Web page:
Jake Rodrigues, Jeff Lockie Battle for Backing Up Oregon Ducks’ Quarterback Marcus Mariota
This time last year, the talk of the Spring Game was the starting quarterback battle between Marcus Mariota and former Oregon Duck QB Bryan Bennett. But this year’s buzz is all about who is going to back up Mariota.
The battle is between red-shirt freshmen Jake Rodrigues and Jeff Lockie.
Rodrigues stands at 6-foot 3-inches, weighing in at just over 215 pounds and is the prototypical dual-threat quarterback that Oregon likes. He had an illustrious high school career compiling over 2,700 total yards and 41 total touchdowns in his senior season.
What drew the Ducks to Rodrigues was his junior season where he threw for 2,039 yards and 21 touchdowns, while also rushing for 1,300 yards and 22 touchdowns. His running gives him the huge advantage in this battle, and Rodrigues’ ability to run and throw makes him a dynamic quarterback that the Ducks would love to have behind Mariota.
Lockie is a 6-foot 2-inch, 195-pound pocket passer that threw for over 5,700 yards and 57 touchdowns in his two years as a starter in Danville, Calif. The arising issue is that in his two years starting, he only ran for 346 rushing yards and seven touchdowns. In previous seasons, the Ducks haven’t had a starting quarterback rush for less than 300 yards a season.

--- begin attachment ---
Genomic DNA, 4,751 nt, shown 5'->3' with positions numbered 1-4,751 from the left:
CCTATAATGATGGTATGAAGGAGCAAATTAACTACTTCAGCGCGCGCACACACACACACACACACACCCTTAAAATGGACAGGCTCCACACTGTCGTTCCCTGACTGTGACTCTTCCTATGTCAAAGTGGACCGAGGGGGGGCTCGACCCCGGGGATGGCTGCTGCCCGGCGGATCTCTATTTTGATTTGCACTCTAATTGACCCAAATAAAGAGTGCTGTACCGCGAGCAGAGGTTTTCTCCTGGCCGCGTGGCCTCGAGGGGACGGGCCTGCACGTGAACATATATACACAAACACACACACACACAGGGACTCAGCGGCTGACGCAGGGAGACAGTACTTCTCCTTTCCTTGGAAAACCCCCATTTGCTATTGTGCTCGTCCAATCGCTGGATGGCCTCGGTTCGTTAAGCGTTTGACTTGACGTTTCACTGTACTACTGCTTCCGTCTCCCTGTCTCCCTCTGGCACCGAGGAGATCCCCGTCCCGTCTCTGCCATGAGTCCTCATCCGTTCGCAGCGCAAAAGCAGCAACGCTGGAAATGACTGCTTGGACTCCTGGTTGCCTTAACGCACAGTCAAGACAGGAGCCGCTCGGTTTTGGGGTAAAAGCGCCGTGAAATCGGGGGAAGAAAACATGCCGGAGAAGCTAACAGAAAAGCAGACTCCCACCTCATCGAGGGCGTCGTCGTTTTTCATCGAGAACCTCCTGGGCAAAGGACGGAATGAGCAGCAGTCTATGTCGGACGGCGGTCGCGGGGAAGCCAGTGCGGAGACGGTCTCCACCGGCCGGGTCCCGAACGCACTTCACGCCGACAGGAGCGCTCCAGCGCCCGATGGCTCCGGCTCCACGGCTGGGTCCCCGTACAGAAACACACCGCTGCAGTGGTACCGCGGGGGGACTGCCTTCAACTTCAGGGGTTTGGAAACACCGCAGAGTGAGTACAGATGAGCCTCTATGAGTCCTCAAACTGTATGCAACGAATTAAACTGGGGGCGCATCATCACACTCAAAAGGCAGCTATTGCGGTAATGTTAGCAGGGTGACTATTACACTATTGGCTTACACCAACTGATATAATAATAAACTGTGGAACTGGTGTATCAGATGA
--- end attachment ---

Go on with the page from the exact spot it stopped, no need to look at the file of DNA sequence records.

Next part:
It is interesting that Lockie, more of a thrower, chose Oregon over any of the other schools that recruited him. From their styles of play, Lockie doesn’t hold as much of an advantage as Rodrigues.
Heading into Saturday’s Spring Game, it’s obvious to me that Rodrigues has the upper hand to be the backup to Mariota. Rodrigues fits the scheme that the Ducks run, and with his ability to run and throw he will complement Mariota perfectly—the same way that Bennett did last season.
Going into the Spring Game, it is easy to conclude that the back up quarterback position is Rodrigues’s to lose.
Baylor Needs TCU Win vs. Texas For Playoff Chances
Though it might hurt temporarily, a TCU win this week will only make Baylor's body of work more impressive to the committee. Read More